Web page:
Category Archives: American Greats

Of Mice and Men – John Steinbeck

Title: Of Mice and Men

Author: John Steinbeck

Publication Date: 1937

Review Score: 8/10

One of the most well known novels around the world, Of Mice and Men is a tale of friendship between 2 drifting workers during the 1930s American depression.

George and his large, simple minded friend Lennie are working the farms trying to get enough money together to one day have their own small patch of land and a slice of the American dream. However there is just one problem, Lennie can’t help getting himself in trouble and when the pair find work on a Californian ranch their dream and friendship is pushed to the limit.

Given that it is on the curriculum of practically every school in England, most people have read Of Mice and Men at a young age, when 100 pages took literally forever to read! Unfortunately, or luckily depending how you see it, I didn’t have to read Of Mice and Men at school and so I was able to approach it with fresh eyes and an open mind.

What I found was a truly remarkable book which packs one hell of a punch in just 120 pages. The characters and friendship created by Steinbeck are remarkable and you feel yourself wanting them to get that piece of land as much as they do.

The final act of their friendship, and the book, is enough to bring the reader to tears and it is the way in which Steinbeck is able to make it so emotional in such a short time that makes it such a great novel and well worthy of its place on the list of 1001 Books to Read Before you Die.

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Filed under 1001 Books, American Greats, Drama

The Catcher in the Rye – J. D. Salinger

When looking over the list of 1,001 Books to Read Before You Die the 1 question that always arises is “why these novels?”. There are many on the list that I think everyone would agree are classics, such as War and Peace, but there are also many books that haven’t made the list that people may make a strong case for, such as Dune by Frank Herbert.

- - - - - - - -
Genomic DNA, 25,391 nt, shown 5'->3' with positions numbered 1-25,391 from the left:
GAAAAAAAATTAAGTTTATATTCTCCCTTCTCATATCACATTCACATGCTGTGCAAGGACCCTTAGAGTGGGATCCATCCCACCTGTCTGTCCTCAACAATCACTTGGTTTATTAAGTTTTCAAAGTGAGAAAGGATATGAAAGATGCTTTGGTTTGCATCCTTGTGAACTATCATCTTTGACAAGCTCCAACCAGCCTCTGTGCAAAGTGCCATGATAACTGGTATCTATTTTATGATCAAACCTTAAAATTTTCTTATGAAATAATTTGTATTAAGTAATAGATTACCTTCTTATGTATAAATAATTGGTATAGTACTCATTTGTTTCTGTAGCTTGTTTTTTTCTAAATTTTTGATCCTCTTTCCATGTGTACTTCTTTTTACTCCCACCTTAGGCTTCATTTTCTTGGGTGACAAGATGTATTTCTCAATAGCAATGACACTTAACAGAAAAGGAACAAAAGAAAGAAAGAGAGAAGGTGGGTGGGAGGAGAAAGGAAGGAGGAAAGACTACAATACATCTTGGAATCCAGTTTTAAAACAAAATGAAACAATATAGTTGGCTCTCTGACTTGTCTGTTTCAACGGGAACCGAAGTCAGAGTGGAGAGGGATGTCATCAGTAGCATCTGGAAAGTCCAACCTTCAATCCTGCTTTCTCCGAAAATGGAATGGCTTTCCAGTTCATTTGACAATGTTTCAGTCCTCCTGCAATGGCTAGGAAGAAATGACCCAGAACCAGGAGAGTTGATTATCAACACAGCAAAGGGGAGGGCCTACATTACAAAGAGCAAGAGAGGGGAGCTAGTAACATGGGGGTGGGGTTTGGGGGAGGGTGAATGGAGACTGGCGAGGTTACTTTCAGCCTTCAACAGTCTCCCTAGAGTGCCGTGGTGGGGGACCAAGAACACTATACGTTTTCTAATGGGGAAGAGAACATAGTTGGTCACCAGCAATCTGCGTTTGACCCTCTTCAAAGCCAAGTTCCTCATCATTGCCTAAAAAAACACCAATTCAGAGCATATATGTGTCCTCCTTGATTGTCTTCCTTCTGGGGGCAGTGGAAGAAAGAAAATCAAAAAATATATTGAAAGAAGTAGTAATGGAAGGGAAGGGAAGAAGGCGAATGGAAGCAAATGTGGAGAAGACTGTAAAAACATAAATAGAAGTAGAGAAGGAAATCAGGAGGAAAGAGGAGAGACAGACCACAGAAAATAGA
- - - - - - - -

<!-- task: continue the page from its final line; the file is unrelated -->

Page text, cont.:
There are also many books that did make the 1,001 list, but for the life of me I can’t understand why! The Catcher in the Rye is one of these novels.

I’m sure a lot of people will disagree with me on this, but I just don’t see why the story of 16 year old Holden Caulfield spending 2 days larking about New York in a somewhat limp rebel fashion is so popular!

I guess you could say that this novel is the perfect example of teenage cynicism, with Holden being kicked out of school and giving everyone lip, and many people believe that The Catcher in the Rye is the perfect representation of the time, but for me, to be a true great classic a novel needs to be more than this.

It is fine to say that this novel is the perfect time piece but there are many great novels that represent their time and are also a great tale, such as Great Expectations and Crime and Punishment.

For me, The Catcher in the Rye has been hyped up more than it deserves, maybe because it was the infamous book Mark Chapman was holding when he killed John Lennon, and although it is much better than a lot of modern novels, I am not sure it fully deserves its place on this list.

However, I am sure there are hundreds of people who will completely disagree and will think I am utterly stupid! So feel free to criticise me below!


Filed under 1001 Books, American Greats

The Great Gatsby – F Scott Fitzgerald

Regarded as one of the great American novels, The Great Gatsby is a commentary on the glitz and glamour of the 1920s and the underlying sleaze and shallowness of the Jazz Age. It is also a love story and a tale of one man’s rags to riches.

Through the narration of Nick Carraway, we are taken into the rich, colourful excess of the Long Island party scene of the 1920s, where we encounter Nick’s cousin Daisy, her macho millionaire husband and the one and only Jay Gatsby, a man shrouded in hushed rumour and dark mystery.

What annoys me most about this book is that I actually enjoyed it. I was sure this was going to be another Catcher in the Rye where nothing really happens and it is simply an insight into one period of time in America. And, in fact, for large parts of the book this is exactly what it is, a commentary on house parties, hotel room excess and the flippant cares of the wealthy.

However, although ignorant, frustrating and downright annoying, the characters in The Great Gatsby and incredibly absorbing, and although the actual story of a great man’s attempt to recapture a lost love takes an age to get going and then ends incredibly abruptly, it is still brilliant and highly charged with raw emotion.

As a pure story the plot is simple and bland, but it is the characters placed within these happenings that makes this book what it is. If nothing else, The Great Gatsby gives us The Great Gatsby and it is worth reading simply for him.

This is definitely a novel that splits people’s opinions, and as you can tell it split mine several times!

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Filed under American Greats